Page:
When Play Works

Why working harder sometimes means playing more

Back Commentary Jan 3, 2020 By Lila Wallrich

As a recovering workaholic and the owner of a growing communications firm, I never thought to embrace the word “play.” It simply didn’t adhere to my ambitious, goal-oriented mind. Sure, I would take a walk around the block every once in a while to clear my head, I enjoyed golf on the weekends and dance classes on weeknights, but incorporating play into my work? It hardly felt productive. In fact, it felt completely counterintuitive.

Play requires improvisation, risk and ambiguity — elements of business we sometimes shy away from. Why improvise when a sure and steady structure is already set in place? Why engage in risk and ambiguity when I already know what business strategies work, at least generally? I had thorough processes set in place, catering to every facet of my business — from pitching to project management, and print advertising to digital — yet the more structure and certainty consumed my work, the more I ended up feeling stuck and creatively blocked. 

So I gave my team more room to brainstorm and be silly. I took more business risks that gave me energy and vitality. I started to sanction — and occasionally join — Nerf gunfights during work hours. And I found that play does, in fact, work. 

Not only does play restore energy and increase motivation, it also enables us to work through problems creatively and collaboratively. Primatologist Isabel Behncke Izquierdo conducted a study in which she compared the social behaviors of bonobos in the wild with the social behaviors of humans at Burning Man. She found that play in both humans and primates increases resilience and leads to greater cooperation and creative problem solving. While a forest in the Congo and the desert in Nevada are quite different environments than the office, there’s a point to be made about the power of play in the workplace. (And resilience, cooperation and creative problem solving are among the most important factors in running a business.)

Increased play is also good for the body and the brain. Research has shown that stress and burnout inflates health care costs and leads to absenteeism in the workplace. In fact, the U.S. Centers for Disease Control and Prevention reported in 2016 that stress is the leading workplace health problem, ahead of physical inactivity and obesity. I think it’s safe to say that the more fun your employees have, the less stressed they will be and the less compromising their work will feel. Another researcher, Jane McGonigal, director of games research and development at the Institute for the Future in Palo Alto, found that playing collaborative games like Words with Friends or FarmVille not only strengthens relationships, but also aids in fighting anxiety and depression.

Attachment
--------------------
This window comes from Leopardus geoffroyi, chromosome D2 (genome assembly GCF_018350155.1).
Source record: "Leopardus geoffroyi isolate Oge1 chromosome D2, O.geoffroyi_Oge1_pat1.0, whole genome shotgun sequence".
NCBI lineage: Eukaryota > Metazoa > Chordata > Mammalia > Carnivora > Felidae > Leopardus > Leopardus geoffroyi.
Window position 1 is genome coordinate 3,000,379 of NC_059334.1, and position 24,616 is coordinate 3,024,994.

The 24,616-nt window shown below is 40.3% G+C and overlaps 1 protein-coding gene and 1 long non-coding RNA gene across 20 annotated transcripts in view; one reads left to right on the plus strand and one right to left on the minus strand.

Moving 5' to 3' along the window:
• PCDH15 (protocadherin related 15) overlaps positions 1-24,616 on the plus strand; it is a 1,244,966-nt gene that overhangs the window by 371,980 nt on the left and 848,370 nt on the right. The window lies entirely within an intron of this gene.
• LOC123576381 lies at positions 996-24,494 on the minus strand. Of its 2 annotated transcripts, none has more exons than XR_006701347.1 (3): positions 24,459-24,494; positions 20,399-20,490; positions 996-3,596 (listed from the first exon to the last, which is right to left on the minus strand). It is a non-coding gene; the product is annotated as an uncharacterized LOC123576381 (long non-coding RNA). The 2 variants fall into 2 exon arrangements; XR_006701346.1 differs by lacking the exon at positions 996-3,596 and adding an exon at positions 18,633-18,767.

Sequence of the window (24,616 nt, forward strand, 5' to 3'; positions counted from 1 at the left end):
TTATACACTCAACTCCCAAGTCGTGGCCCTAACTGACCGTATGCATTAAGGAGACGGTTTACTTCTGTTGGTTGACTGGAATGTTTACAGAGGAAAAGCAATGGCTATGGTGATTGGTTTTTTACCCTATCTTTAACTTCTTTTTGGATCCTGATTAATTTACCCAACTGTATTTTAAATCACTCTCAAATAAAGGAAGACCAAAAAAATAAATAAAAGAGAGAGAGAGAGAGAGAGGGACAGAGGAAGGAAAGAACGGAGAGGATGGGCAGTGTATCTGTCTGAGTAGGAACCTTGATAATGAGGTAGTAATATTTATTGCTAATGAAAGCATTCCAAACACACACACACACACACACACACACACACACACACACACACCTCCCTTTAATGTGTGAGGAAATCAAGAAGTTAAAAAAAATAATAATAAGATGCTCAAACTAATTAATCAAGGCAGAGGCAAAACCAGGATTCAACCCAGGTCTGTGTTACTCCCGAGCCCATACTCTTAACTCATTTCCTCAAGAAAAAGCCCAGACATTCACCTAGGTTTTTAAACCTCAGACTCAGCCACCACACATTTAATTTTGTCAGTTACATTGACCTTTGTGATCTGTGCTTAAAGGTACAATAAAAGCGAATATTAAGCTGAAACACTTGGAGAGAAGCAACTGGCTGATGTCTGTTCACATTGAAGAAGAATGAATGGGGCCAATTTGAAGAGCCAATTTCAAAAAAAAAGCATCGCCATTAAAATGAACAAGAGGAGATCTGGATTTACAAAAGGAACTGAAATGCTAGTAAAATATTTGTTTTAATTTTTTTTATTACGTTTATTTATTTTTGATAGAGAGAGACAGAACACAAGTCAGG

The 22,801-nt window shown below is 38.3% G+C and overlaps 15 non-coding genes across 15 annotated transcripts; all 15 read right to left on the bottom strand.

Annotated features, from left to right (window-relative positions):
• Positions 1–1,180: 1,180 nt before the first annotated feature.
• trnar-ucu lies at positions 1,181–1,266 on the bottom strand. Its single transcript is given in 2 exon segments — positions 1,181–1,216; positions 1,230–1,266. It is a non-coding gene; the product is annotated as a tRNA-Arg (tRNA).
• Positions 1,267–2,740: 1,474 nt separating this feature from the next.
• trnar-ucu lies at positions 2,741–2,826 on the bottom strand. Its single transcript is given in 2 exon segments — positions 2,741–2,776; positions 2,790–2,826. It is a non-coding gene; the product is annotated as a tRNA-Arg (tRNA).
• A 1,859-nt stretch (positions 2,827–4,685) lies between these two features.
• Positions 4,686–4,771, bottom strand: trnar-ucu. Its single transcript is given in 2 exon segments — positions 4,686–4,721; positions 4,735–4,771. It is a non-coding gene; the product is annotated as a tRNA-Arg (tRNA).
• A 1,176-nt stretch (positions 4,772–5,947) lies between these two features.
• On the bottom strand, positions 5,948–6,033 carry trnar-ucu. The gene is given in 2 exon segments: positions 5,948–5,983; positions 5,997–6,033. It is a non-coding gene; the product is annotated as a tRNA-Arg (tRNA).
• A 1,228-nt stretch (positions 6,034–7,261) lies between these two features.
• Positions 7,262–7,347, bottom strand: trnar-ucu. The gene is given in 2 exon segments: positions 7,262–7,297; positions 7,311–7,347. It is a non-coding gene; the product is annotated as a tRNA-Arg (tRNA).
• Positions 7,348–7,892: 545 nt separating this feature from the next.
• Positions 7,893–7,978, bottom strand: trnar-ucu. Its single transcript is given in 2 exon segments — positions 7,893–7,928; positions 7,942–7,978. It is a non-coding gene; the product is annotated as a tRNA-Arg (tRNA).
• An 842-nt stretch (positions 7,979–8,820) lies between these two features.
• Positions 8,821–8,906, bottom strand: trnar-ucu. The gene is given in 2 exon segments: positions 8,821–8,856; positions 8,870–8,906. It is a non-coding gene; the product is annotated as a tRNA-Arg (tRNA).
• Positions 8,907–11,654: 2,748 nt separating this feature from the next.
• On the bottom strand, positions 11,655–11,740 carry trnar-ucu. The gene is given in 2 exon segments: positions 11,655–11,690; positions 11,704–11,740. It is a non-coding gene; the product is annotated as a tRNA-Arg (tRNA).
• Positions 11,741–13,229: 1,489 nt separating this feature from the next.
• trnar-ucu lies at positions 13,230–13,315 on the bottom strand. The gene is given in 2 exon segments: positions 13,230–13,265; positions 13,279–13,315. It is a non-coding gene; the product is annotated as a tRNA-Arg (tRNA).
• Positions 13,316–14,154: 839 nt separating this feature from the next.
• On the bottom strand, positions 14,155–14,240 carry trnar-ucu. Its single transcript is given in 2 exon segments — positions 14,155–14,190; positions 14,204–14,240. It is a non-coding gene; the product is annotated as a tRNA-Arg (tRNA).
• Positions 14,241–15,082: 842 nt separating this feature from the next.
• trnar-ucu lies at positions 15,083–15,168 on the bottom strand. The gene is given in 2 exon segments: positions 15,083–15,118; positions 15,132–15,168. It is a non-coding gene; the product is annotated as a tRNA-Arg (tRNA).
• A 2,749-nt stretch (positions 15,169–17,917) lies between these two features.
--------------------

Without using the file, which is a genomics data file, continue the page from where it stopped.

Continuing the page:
Play is all about the process, and sometimes the process is more important than the end result. It sounds strange to value process over outcome, but if we’re always focused on the end goal, where’s the fun in getting there? In the business world, we win some, and we lose some — it’s the nature of the game. Learning how to have fun within the process can result in a better outcome and keep managers and employees sane and engaged. 

According to Stuart Brown, author of the book “Play” and founder of the National Institute for Play, the act of play, regardless of outcome, connects colleagues and builds community. He emphasizes that play is integral to learning through both winning and losing. So although the end goal will always be integral to our business plans, taking risks in the process just might be a means of getting there. 

It’s easy to forget about the importance of play as we age, so reminding my team that play is integral to the development of a happy and healthy workplace is essential to my job. Through office and off-site gatherings that emphasize activity and friendly competition, I’ve tried to foster that playful spirit between colleagues. Creativity is play as well — the mere importance of giving your team creative freedom to express themselves in business cannot be understated. When I give my team room to explore their creative potential through their writing, design and project management styles, I’m rarely disappointed. Taking a chance on creativity is fun and rewarding for all.

In business, there’s always a place for structure, certitude and end goals. There are rules we must comply with and paths we must take. But when I added more play to my week, whether it was in the office or on the golf course, I noticed my energy restored and my mind renewed. I found myself more productive, and I added more curiosity and creativity to my business practices. 

So let’s all commit to team building, imagination and motivation in the workplace. And with our world, our city and our businesses changing rapidly, we must be able to work together to address challenges creatively with a sense of zeal, and, dare I say it, play.

Account Executive Dana Walker contributed to this story.

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